True confessions? Ted Hughes’ 'Birthday Letters'


  • Barry Spurr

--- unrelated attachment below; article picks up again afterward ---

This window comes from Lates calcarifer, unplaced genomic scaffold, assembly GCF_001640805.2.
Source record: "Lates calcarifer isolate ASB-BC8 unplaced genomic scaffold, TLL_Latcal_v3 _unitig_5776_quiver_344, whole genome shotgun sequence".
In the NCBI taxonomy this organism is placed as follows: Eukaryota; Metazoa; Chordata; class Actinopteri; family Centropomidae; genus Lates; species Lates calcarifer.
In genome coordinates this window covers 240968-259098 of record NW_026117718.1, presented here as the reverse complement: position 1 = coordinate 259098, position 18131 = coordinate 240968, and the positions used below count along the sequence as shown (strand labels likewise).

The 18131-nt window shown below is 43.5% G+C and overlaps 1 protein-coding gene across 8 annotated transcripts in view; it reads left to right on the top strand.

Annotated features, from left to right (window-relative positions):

Ted Hughes had remained largely silent about his relationship with Sylvia Plath, whom he married in 1956, his separation from her and her subsequent suicide in 1963. In contrast, Plath’s version of the disintegration of her marriage and her mind had been revealed both in her poems (especially the Ariel collection, which appeared posthumously) and in her correspondence, later published by her mother as Letters Home. Plath had come under the influence of the ‘confessional’ poets of the 1950s, such as Robert Lowell – author of the selfexposing Life Studies - whose seminar she had attended at Boston University in 1959. She sought a modulation in her own verse from an evasive artificiality to direct statement, from aesthetic finesse to truth. In contrast, Hughes’ poetry remained notably impersonal. Then, in 1995, Hughes published half a dozen poems he had written for Assia Wevill, with whom he had begun an affair in 1962, while married to Plath. Three years later, in 1998, just before his death, Hughes published Birthday Letters, which he had begun writing after Plath’s suicide.